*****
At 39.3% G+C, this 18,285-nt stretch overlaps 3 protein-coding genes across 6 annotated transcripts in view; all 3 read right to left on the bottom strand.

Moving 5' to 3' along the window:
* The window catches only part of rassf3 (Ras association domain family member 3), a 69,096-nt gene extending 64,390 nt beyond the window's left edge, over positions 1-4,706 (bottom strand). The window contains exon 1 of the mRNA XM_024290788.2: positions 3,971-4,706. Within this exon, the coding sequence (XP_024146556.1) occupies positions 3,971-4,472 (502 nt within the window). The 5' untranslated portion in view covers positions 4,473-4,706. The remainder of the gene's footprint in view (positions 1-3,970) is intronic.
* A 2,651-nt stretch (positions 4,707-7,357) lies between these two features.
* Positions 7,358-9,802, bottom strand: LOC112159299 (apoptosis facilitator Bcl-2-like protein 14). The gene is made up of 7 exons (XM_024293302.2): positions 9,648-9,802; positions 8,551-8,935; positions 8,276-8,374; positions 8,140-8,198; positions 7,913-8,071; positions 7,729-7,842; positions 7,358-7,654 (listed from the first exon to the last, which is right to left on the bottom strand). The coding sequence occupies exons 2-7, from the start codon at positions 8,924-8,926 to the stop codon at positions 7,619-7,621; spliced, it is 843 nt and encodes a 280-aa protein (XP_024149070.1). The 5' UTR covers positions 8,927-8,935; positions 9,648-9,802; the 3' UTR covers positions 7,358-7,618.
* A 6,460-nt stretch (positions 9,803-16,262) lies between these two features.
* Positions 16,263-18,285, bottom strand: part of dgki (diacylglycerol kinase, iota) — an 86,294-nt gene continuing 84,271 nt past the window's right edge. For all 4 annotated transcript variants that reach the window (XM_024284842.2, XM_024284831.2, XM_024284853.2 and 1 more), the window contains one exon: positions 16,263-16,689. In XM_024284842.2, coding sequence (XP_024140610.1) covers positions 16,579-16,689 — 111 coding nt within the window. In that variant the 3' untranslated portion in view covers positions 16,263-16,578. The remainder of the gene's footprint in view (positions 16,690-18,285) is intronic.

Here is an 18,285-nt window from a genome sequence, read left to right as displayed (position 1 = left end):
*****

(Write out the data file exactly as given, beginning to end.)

At 39.3% G+C, this 18,285-nt stretch overlaps 3 protein-coding genes across 6 annotated transcripts in view; all 3 read right to left on the bottom strand.

Moving 5' to 3' along the window:
* The window catches only part of rassf3 (Ras association domain family member 3), a 69,096-nt gene extending 64,390 nt beyond the window's left edge, over positions 1-4,706 (bottom strand). The window contains exon 1 of the mRNA XM_024290788.2: positions 3,971-4,706. Within this exon, the coding sequence (XP_024146556.1) occupies positions 3,971-4,472 (502 nt within the window). The 5' untranslated portion in view covers positions 4,473-4,706. The remainder of the gene's footprint in view (positions 1-3,970) is intronic.
* A 2,651-nt stretch (positions 4,707-7,357) lies between these two features.
* Positions 7,358-9,802, bottom strand: LOC112159299 (apoptosis facilitator Bcl-2-like protein 14). The gene is made up of 7 exons (XM_024293302.2): positions 9,648-9,802; positions 8,551-8,935; positions 8,276-8,374; positions 8,140-8,198; positions 7,913-8,071; positions 7,729-7,842; positions 7,358-7,654 (listed from the first exon to the last, which is right to left on the bottom strand). The coding sequence occupies exons 2-7, from the start codon at positions 8,924-8,926 to the stop codon at positions 7,619-7,621; spliced, it is 843 nt and encodes a 280-aa protein (XP_024149070.1). The 5' UTR covers positions 8,927-8,935; positions 9,648-9,802; the 3' UTR covers positions 7,358-7,618.
* A 6,460-nt stretch (positions 9,803-16,262) lies between these two features.
* Positions 16,263-18,285, bottom strand: part of dgki (diacylglycerol kinase, iota) — an 86,294-nt gene continuing 84,271 nt past the window's right edge. For all 4 annotated transcript variants that reach the window (XM_024284842.2, XM_024284831.2, XM_024284853.2 and 1 more), the window contains one exon: positions 16,263-16,689. In XM_024284842.2, coding sequence (XP_024140610.1) covers positions 16,579-16,689 — 111 coding nt within the window. In that variant the 3' untranslated portion in view covers positions 16,263-16,578. The remainder of the gene's footprint in view (positions 16,690-18,285) is intronic.

Here is an 18,285-nt window from a genome sequence, read left to right as displayed (position 1 = left end):